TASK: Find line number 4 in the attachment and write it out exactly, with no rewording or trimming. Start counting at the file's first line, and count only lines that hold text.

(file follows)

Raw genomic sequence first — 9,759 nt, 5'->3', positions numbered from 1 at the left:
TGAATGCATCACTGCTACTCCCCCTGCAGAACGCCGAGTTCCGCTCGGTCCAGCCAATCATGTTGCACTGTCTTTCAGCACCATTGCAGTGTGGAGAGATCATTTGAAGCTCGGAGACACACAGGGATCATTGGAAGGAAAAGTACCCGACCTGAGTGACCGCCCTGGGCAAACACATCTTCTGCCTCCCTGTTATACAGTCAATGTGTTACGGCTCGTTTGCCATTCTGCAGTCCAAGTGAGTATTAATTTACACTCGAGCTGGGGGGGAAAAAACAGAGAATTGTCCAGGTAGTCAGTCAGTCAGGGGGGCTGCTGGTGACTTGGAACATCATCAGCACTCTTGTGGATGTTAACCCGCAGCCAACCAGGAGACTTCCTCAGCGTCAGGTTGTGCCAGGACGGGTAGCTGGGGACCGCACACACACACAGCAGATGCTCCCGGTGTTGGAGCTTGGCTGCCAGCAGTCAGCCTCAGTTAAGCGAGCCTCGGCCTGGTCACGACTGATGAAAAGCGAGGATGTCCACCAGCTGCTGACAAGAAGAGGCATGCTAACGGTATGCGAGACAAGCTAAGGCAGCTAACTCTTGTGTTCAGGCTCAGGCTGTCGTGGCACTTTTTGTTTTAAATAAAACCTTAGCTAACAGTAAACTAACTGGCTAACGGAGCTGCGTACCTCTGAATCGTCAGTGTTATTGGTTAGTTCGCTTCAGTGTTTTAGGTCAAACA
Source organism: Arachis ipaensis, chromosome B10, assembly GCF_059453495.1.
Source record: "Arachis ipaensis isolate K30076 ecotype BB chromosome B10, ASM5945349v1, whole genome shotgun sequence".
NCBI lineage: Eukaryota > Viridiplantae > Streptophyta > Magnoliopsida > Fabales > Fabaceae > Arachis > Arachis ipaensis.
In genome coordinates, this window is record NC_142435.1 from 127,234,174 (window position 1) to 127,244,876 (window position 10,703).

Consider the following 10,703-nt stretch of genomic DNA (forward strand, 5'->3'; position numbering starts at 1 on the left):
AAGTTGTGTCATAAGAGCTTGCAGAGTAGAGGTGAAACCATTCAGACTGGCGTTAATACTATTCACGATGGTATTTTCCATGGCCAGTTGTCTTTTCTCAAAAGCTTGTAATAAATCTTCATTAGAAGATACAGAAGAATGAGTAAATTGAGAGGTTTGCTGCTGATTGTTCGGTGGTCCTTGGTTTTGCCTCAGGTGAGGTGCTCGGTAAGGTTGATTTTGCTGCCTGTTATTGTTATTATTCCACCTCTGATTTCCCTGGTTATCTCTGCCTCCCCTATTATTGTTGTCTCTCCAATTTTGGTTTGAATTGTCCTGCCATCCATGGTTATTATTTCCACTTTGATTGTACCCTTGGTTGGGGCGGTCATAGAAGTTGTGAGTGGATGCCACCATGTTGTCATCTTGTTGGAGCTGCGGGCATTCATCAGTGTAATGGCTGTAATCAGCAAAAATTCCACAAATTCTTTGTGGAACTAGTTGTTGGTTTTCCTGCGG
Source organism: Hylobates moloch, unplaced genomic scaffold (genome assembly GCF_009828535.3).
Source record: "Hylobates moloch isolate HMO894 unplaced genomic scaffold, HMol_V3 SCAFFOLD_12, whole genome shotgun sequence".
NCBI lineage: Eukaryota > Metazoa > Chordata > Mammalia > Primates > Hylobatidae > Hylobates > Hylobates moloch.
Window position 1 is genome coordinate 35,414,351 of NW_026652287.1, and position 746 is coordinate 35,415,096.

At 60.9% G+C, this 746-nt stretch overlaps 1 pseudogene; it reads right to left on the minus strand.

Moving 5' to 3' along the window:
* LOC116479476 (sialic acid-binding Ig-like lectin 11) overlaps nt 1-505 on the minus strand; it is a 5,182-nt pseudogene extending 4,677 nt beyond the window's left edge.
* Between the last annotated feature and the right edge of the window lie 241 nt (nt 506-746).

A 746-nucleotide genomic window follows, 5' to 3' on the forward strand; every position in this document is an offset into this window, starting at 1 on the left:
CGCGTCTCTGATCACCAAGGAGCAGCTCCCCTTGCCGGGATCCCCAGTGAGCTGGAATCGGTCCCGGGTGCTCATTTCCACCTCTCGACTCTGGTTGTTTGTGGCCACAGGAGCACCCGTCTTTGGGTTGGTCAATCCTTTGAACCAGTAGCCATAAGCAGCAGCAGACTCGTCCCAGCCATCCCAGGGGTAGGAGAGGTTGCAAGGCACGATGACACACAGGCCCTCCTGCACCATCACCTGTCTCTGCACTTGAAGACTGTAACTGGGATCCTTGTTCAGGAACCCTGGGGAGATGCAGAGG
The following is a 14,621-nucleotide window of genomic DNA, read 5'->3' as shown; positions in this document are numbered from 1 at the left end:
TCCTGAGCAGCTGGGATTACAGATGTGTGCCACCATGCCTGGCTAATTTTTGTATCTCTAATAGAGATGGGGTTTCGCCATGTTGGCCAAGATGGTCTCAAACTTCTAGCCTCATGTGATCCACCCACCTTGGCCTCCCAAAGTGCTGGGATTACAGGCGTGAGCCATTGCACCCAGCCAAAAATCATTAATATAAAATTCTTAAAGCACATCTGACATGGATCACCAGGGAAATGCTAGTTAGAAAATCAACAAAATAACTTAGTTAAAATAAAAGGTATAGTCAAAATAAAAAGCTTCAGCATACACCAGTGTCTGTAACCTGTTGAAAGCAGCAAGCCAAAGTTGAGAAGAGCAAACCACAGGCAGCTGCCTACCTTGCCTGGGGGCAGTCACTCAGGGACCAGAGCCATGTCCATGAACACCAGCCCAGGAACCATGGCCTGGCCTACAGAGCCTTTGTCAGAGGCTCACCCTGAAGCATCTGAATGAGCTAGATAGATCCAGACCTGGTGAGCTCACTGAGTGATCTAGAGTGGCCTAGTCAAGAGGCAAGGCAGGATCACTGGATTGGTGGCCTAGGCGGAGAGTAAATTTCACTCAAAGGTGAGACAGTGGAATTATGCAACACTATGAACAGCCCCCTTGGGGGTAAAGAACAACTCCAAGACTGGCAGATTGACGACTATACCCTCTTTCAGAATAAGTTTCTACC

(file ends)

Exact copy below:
Source record: "Arachis ipaensis isolate K30076 ecotype BB chromosome B10, ASM5945349v1, whole genome shotgun sequence".